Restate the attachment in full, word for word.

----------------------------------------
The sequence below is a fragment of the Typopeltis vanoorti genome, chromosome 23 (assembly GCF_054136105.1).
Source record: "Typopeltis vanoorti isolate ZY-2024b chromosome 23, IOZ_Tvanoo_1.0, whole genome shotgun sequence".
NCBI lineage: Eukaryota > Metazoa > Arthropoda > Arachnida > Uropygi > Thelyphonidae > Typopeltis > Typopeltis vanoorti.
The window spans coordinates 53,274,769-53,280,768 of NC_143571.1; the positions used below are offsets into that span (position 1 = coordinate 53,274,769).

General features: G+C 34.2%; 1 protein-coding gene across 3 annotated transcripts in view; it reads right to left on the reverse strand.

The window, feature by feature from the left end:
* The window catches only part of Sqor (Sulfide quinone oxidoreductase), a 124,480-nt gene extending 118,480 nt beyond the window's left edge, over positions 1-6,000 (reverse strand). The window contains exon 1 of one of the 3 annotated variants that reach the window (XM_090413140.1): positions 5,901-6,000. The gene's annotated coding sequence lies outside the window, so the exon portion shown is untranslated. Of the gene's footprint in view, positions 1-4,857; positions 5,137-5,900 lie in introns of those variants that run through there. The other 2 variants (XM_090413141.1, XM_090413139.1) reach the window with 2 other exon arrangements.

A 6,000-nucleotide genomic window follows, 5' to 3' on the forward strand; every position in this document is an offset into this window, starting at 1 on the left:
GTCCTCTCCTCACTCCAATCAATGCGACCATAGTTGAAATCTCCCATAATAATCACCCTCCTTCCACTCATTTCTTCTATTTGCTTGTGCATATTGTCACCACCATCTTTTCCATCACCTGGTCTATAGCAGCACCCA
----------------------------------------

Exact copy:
The sequence below is a fragment of the Typopeltis vanoorti genome, chromosome 23 (assembly GCF_054136105.1).
Source record: "Typopeltis vanoorti isolate ZY-2024b chromosome 23, IOZ_Tvanoo_1.0, whole genome shotgun sequence".
NCBI lineage: Eukaryota > Metazoa > Arthropoda > Arachnida > Uropygi > Thelyphonidae > Typopeltis > Typopeltis vanoorti.
The window spans coordinates 53,274,769-53,280,768 of NC_143571.1; the positions used below are offsets into that span (position 1 = coordinate 53,274,769).

General features: G+C 34.2%; 1 protein-coding gene across 3 annotated transcripts in view; it reads right to left on the reverse strand.

The window, feature by feature from the left end:
* The window catches only part of Sqor (Sulfide quinone oxidoreductase), a 124,480-nt gene extending 118,480 nt beyond the window's left edge, over positions 1-6,000 (reverse strand). The window contains exon 1 of one of the 3 annotated variants that reach the window (XM_090413140.1): positions 5,901-6,000. The gene's annotated coding sequence lies outside the window, so the exon portion shown is untranslated. Of the gene's footprint in view, positions 1-4,857; positions 5,137-5,900 lie in introns of those variants that run through there. The other 2 variants (XM_090413141.1, XM_090413139.1) reach the window with 2 other exon arrangements.

A 6,000-nucleotide genomic window follows, 5' to 3' on the forward strand; every position in this document is an offset into this window, starting at 1 on the left:
GTCCTCTCCTCACTCCAATCAATGCGACCATAGTTGAAATCTCCCATAATAATCACCCTCCTTCCACTCATTTCTTCTATTTGCTTGTGCATATTGTCACCACCATCTTTTCCATCACCTGGTCTATAGCAGCACCCA